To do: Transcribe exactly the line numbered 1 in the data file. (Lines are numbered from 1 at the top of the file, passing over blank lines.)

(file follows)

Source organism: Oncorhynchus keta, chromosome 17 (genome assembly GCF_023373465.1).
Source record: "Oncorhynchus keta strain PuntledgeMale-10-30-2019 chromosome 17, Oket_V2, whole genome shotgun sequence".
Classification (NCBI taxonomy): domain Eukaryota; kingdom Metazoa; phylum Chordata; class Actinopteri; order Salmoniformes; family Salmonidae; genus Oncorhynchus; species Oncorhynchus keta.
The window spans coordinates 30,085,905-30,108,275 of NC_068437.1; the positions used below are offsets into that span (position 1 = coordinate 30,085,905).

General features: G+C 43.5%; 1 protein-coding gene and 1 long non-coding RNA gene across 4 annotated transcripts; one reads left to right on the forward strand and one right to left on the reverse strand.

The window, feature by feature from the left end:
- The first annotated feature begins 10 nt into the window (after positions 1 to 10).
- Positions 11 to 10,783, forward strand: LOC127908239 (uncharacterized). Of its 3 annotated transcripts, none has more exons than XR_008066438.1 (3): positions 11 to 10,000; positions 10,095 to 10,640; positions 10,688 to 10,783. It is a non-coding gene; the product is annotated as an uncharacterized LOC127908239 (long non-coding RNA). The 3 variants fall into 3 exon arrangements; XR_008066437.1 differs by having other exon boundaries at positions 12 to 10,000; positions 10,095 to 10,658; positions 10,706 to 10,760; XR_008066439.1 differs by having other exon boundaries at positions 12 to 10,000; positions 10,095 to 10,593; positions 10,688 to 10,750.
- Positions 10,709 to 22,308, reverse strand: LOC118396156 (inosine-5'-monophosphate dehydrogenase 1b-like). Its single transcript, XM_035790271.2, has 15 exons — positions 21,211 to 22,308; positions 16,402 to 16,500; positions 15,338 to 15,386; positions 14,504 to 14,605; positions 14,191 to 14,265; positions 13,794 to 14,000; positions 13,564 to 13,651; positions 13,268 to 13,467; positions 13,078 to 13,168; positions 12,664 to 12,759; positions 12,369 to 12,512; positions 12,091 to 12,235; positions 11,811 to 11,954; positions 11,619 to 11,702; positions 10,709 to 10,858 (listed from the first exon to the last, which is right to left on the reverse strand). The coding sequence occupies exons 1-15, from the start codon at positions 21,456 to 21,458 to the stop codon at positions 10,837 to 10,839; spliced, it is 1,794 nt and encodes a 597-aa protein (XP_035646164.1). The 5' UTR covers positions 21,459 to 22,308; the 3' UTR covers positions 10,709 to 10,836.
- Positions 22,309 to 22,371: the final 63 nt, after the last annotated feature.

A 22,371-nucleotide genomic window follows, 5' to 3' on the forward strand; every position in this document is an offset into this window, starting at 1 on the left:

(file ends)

Source organism: Oncorhynchus keta, chromosome 17 (genome assembly GCF_023373465.1).